63. Environment, Space, Place: Volume > 4 > Issue: 2
Scott Tate Everyday Life, Tinkering, and Full Participation in the Urban Cultural Imaginary
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Cities around the globe are immersed in transnational projects of place reconfiguration and attraction. Urban places, intent on competing in the globalized experience-based economy, undertake identity projects—on-going, dynamic processes through which places are produced and reproduced by conscious strategies of place making and identity building (see, for example, Nyseth and Viken 2009). In this article, I employ Henri Lefebvre’s conceptions of a “right to the city” in order to explore the right to full participation in imagining and shaping urban futures. Spatial practices, such as those I term civic tinkering, may offer one way to help enable such imagining.My discussion draws from scholarship on imaginaries and place identity, as well as on my own qualitative field studies conducted in Roanoke, Virginia, in the United States, and Belfast, Northern Ireland in the United Kingdom. While my precise research questions differed in these two sites, I explored, in each instance, the processes of place identification and development centered on arts and culture, and the extent to which marginal groups and their concerns were engaged or considered in such processes. I also explore “tinkering” as a set of activities that hold potential for residents to more fully participate in the urban project byconstructing, altering, and disrupting spatial meanings. Tinkering may be any impermanent, unsanctioned, and informal activity endeavoring to positively alter a city’s identity. Henri Lefebvre described the relevance of such practices in his vision of the city as oeuvre, or ongoing project.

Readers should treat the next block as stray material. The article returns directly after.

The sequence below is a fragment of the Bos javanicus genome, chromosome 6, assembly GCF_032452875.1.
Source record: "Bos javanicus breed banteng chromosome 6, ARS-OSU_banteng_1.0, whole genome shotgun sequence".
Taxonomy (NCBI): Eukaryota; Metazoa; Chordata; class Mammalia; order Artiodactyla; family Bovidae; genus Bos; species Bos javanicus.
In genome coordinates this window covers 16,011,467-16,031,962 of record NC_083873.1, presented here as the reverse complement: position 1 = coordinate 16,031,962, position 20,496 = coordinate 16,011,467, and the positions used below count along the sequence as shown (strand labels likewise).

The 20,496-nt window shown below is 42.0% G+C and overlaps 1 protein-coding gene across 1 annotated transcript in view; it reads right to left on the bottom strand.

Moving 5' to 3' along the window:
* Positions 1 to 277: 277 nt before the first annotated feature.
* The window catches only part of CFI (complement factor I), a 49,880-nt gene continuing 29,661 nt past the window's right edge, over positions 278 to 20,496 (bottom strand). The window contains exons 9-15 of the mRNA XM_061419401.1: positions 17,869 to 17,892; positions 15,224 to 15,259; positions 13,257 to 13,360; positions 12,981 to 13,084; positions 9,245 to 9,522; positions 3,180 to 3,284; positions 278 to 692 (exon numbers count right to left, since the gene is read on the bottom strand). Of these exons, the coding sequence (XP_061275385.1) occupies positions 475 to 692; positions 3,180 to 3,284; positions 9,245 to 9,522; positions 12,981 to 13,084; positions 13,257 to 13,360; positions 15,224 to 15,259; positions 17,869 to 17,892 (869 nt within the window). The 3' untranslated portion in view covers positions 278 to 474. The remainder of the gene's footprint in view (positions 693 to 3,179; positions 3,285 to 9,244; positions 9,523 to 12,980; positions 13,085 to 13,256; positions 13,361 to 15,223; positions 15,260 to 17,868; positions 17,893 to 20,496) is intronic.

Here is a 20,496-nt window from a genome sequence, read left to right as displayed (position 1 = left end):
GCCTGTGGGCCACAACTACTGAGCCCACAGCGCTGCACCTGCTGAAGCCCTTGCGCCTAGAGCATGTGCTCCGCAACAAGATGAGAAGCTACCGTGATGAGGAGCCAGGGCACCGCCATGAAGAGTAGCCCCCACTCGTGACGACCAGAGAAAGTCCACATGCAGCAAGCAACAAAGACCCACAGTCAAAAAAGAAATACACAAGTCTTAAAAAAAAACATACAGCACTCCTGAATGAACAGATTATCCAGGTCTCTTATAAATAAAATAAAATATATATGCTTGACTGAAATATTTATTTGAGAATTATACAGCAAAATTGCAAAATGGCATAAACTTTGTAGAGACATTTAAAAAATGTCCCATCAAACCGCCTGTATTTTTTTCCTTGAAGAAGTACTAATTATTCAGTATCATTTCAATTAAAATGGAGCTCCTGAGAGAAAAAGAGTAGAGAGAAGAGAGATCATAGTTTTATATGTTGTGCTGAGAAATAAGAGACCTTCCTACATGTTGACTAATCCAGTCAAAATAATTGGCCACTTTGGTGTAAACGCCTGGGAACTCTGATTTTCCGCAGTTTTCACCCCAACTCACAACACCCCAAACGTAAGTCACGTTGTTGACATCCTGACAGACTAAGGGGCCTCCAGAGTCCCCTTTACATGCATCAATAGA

64. Environment, Space, Place: Volume > 4 > Issue: 2
Michael Marder On the Mountains, or The Aristocracies of Space
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Mountain peaks, like all uninhabitable and barely accessible environments, stand in the way of a clear-cut distinction between “place” and “space.” Building on the environmental thought of Aldo Leopold, as well as the philosophy of Friedrich Nietzsche and twentieth-century phenomenology, I draw attention to this obscure in-between region and argue that the conceptual distinction must be subject to careful adumbration, depending on the concrete place where it is employed. Subsequently, mountains are theorized as the sites of friction between earth and world, where sovereign authority and objectivizing thinking are equally suspended.